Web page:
Two particular moments when the book came alive were the beginnings of his affair with Katherine, and his arguments over the student Charles Walker, when he stood up for his principles. Some lovely writing throughout, and it seemed to tell in a very understated fashion the small incidents in any life, which are momentous to the individual, but of no great note to the world at large. One difficulty was a lot of the characters were hard to like, and seemed to have no redeeming features, in particular Edith, who had some sort of father problems which may have explained her behaviour, and Lomax, whose disability may also have contributed to his unpleasant nature.

This book was recently republished and ‘rediscovered’ as an American classic, and reminded some of us of our last read Sister Carrie, another lesser known American classic.

Two more of John Williams’ books have also been reprinted: Butchers Crossing and Augustus, for those of you wanting to try more.

Details for next months:

Friday 9th October — The Heart of a Dog by Mikhail Bulgakov

Friday 13th November — A Portrait of the Artist as a Young Man by James Joyce

Adaptation of book club read A Severed Head starts today on Radio 4.  Details here

Thanks John and Sean for hosting book club last week.

Sister Carrie was pretty much of a hit with most of us (with one or two exceptions).  A really interesting portrait of America at the turn of the century, showing the thin line between a comfortable life and grinding poverty.  Sad to think very little has changed in some ways since the book was written.

All the characters, including Carrie, were portrayed in quite a straightforward style, showing their flaws and defects, and it was difficult to like any of them much, but the book kept you reading through Carrie’s early innocent days in Chicago, to her pick up by Drouet, to her ultimate success in the theatre and Hurstwood’s sad decline.  Some debate as to who was the worst of the men, I personally go for Hurstwood after the kidnapping and theft, but Drouet also took advantage of a young girl, and didn’t have a lot of remorse for his actions.  A shame that there wasn’t more of Ames’ story and we didn’t find out what happened to him and Carrie, however at that point in the story Carrie was obviously in a much better position than any time previously and you felt she wouldn’t allow herself to be dependent again.  Alongside this was the story of Hurstwood’s decline, such a contrast to his life in Chicago, and his eventual suicide – a really moving and sad portrait of someone who had just given up on life.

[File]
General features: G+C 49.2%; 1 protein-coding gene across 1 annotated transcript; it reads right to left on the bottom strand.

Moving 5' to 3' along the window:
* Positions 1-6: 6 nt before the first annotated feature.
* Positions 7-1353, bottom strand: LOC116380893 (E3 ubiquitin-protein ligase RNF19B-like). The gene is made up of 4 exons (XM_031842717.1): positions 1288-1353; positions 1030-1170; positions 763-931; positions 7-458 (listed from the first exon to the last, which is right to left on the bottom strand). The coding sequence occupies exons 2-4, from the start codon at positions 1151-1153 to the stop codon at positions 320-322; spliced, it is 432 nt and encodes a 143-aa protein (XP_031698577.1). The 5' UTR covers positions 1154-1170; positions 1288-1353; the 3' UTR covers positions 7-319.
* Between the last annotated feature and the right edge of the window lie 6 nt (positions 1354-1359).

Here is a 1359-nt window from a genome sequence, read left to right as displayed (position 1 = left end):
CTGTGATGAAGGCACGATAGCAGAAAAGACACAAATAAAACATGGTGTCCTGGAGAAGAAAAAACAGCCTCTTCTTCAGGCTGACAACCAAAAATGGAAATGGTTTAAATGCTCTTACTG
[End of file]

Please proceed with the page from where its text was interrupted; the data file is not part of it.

There were a couple of dissenting voices and some had found the style initially a little difficult to get into, but I think it deserves its place as an American classic, and we were glad to have been introduced to it.

Reading for next time:

Friday 11 October — Stoner by John Williams

Friday 9 November — The Heart of a Dog by Mikhail Bulgakov

Thanks Ruth for hosting a vintage book club on Friday evening, love the new look in your flat!

Austerlitz was a big hit with us all, a dreamlike meander through the second half of the 20th century with the spectre of World War II always looming in the background, and coming to the fore in particular sections.  The story of Jacques’ childhood and upbringing and erasure of his past by his new Welsh family was incredibly sad and moving, as was the story of his eventual return to Prague and discovery of his original identity, and what had happened to his family.  Themes and motifs kept reoccurring throughout the book, the nature of memory and the devastation of WWII running themes.  Some bookers thought he digressed a little too much and interesting that our conversation was also influenced in this way too!  Or maybe we are always like that…..  Overall, a totally fascinating and compelling read, and an original way of using the story and photos to present a unique narrative.

Fans of Sebald may also like his wander along the Sussex coast:  The Rings of Saturn, and another book with similar themes to Austerlitz:  The Emigrants.

Details for next time:

Friday 14 August — Sister Carrie by Theodore Dreiser

Friday 11 September — Stoner by John Williams

Follow

Get every new post delivered to your Inbox.